Gray: Well, the Dowd Report says- but we don't want to debate that, Pete.
Rose: Well, why not? Why do we want to believe everything he says?
Gray: You signed a paper acknowledging the ban. Why did you sign it if you didn't agree with it?
Rose: It also says I can apply for reinstatement after one year, if you remember correctly. In the press conference, as a matter of fact, my statement was "I can't wait for my little girl to be a year old so I can apply for reinstatement". At my press conference. So you forgot to add that clause that was in there.
Gray: Well, you have reapplied. ... You've applied for reinstatement in 1997. Have you heard back from Commissioner Selig?
Rose: No, and that kind of surprises me. It's only been two years, though, and he's got a lot of things on his mind. But I hope to some day.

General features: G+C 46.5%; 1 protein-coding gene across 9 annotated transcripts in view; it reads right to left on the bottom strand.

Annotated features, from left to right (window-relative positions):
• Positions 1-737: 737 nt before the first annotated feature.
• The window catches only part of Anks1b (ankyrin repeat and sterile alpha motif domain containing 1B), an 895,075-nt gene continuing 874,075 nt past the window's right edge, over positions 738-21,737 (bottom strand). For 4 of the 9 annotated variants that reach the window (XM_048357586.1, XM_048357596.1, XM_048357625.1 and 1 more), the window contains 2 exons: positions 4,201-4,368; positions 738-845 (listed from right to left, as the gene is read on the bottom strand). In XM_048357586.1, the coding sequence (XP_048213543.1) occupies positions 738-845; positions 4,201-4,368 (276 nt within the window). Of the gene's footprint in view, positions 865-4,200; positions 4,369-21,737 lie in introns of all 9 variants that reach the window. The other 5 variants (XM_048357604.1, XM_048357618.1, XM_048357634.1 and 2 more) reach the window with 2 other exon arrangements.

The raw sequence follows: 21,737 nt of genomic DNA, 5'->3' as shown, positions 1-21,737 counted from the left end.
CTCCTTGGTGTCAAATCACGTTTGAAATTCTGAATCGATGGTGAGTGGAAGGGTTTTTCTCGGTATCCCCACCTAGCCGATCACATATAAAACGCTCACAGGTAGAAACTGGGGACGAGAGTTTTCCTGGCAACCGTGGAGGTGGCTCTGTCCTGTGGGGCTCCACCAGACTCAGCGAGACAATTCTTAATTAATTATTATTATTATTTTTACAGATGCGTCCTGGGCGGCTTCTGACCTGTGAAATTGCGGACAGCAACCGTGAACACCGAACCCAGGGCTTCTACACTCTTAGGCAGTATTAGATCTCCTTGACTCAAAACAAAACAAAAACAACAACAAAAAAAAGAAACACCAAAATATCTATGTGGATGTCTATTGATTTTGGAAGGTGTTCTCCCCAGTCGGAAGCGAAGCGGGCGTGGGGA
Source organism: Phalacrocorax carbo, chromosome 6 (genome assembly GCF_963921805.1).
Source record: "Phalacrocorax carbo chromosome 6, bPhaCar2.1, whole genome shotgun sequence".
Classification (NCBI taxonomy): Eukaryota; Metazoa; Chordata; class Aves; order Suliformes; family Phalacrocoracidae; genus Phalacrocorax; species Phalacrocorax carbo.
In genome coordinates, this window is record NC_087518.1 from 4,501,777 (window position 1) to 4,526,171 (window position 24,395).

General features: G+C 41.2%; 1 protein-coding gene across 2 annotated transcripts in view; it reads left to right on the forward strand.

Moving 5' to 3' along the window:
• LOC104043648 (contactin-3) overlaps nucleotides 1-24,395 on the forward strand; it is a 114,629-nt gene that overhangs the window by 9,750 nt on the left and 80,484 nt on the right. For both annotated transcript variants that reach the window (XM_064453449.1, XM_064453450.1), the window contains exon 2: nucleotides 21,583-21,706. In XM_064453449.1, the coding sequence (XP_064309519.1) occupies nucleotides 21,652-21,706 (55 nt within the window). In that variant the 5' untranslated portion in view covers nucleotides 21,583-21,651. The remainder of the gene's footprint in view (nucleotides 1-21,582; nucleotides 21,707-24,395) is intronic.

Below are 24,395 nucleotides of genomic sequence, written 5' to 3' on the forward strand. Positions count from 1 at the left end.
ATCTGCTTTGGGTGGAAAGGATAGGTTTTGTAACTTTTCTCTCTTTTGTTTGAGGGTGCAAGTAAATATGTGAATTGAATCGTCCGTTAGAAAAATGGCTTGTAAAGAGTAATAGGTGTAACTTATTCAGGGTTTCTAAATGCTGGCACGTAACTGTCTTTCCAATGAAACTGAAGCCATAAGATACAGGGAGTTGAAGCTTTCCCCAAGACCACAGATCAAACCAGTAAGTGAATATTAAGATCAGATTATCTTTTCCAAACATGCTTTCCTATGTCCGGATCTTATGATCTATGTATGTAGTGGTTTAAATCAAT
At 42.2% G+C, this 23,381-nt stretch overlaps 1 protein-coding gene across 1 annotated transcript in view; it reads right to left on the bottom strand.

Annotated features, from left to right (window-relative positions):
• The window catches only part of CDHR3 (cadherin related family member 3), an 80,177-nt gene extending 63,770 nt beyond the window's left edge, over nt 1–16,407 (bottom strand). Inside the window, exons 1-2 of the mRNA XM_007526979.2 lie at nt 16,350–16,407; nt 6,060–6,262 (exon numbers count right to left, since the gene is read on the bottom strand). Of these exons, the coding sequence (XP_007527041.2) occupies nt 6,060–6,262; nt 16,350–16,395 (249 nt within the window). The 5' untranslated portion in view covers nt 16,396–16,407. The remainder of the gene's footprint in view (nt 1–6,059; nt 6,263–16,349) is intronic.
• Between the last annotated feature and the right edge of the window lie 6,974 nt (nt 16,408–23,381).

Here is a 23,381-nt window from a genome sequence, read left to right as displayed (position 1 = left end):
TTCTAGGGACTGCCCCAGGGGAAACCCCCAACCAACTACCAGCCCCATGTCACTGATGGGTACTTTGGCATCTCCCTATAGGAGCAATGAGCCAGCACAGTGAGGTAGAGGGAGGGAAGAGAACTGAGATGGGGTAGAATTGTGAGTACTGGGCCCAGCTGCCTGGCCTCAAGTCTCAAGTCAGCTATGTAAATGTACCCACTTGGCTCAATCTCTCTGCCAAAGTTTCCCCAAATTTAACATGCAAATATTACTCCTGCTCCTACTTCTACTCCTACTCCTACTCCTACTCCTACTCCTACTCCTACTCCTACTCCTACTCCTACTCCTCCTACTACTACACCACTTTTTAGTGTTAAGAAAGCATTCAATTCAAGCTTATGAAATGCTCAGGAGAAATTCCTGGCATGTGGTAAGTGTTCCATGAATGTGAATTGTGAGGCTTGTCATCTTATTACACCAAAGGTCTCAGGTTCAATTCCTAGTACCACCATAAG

Gray: Pete, it's been 10 years since you've been allowed on the field. Obviously, the approach that you have taken has not worked. Why not, at this point, take a different approach?
Rose: Well, when you say it hadn't worked, what do you exactly mean?
Gray: You're not allowed in baseball. You're not allowed to earn a living in the game you love. And you're not allowed to be in the Hall of Fame.
Rose: Well, I took that approach and that was to apply for reinstatement. I hope Bud Selig considers that and gives me an opportunity. I won't need a third chance. All I need is a second chance.
Gray: Pete, those who will hear this tonight will say you have been your own worst enemy and continue to be. How do you respond to that?
Rose: In what way are you talking about?
Gray: By not acknowledging what seems to be overwhelming evidence.
Rose: Yeah, I'm surprised you're bombarding me like this. I mean I'm doing an interview with you on a great night, a great occasion, a great ovation. Everybody seems to be in a good mood. And you're bringing up something that happened 10 years ago.
Gray: I'm bringing it up because I think people would like to see ... Pete, we've got to go, we've got a game.
Rose: This is a prosecutor's brief, not an interview, and I'm very surprised at you. I am, really.
After conducting the interview, Gray offered no apology for his line of questioning toward Rose: